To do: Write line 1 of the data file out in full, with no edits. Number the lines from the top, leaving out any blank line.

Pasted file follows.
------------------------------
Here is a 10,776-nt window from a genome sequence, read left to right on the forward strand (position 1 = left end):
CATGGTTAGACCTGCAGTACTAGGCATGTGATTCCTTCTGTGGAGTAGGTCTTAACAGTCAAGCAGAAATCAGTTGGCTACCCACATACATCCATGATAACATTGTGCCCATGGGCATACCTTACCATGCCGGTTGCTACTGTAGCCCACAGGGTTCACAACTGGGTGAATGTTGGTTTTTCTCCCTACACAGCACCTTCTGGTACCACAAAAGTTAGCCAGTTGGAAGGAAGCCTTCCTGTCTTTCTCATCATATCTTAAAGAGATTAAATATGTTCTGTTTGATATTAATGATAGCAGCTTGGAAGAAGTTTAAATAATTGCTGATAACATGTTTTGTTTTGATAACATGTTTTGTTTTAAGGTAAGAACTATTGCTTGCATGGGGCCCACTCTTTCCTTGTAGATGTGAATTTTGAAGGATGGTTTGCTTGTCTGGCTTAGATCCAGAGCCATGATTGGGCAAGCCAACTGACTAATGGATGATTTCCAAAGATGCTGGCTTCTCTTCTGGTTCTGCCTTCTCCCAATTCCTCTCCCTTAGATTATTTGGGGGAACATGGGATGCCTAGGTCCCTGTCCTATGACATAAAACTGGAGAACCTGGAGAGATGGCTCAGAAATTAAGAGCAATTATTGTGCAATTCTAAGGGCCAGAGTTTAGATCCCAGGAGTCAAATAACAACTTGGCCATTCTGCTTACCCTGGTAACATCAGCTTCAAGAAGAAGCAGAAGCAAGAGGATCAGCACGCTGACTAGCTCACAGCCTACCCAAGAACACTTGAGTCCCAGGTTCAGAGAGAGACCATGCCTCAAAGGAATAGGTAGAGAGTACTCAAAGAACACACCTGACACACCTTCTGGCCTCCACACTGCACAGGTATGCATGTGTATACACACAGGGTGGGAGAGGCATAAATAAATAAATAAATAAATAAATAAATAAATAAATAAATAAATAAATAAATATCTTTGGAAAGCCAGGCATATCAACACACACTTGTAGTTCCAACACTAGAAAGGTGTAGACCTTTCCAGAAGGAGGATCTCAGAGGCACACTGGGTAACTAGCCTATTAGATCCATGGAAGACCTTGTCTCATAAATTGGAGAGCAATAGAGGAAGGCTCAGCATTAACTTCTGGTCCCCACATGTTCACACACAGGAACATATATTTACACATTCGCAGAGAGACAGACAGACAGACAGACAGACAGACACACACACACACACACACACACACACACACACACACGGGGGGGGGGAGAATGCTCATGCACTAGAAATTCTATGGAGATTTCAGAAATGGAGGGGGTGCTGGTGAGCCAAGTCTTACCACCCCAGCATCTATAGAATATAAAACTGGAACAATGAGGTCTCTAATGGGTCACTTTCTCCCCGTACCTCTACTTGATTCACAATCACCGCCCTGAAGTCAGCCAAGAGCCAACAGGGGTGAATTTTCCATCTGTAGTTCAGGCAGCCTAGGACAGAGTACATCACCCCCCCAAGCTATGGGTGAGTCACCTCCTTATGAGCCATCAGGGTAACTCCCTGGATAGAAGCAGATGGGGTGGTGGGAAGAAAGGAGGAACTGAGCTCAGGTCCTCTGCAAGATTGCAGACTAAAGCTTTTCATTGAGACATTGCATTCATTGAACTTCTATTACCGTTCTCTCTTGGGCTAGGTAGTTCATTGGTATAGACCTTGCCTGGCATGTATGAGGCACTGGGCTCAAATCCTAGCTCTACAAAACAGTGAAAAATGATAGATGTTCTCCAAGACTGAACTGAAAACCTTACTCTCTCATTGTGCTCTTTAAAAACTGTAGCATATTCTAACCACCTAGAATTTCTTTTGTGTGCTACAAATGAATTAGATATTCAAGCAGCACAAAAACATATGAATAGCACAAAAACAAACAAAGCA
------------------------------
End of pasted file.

Here is a 10,776-nt window from a genome sequence, read left to right on the forward strand (position 1 = left end):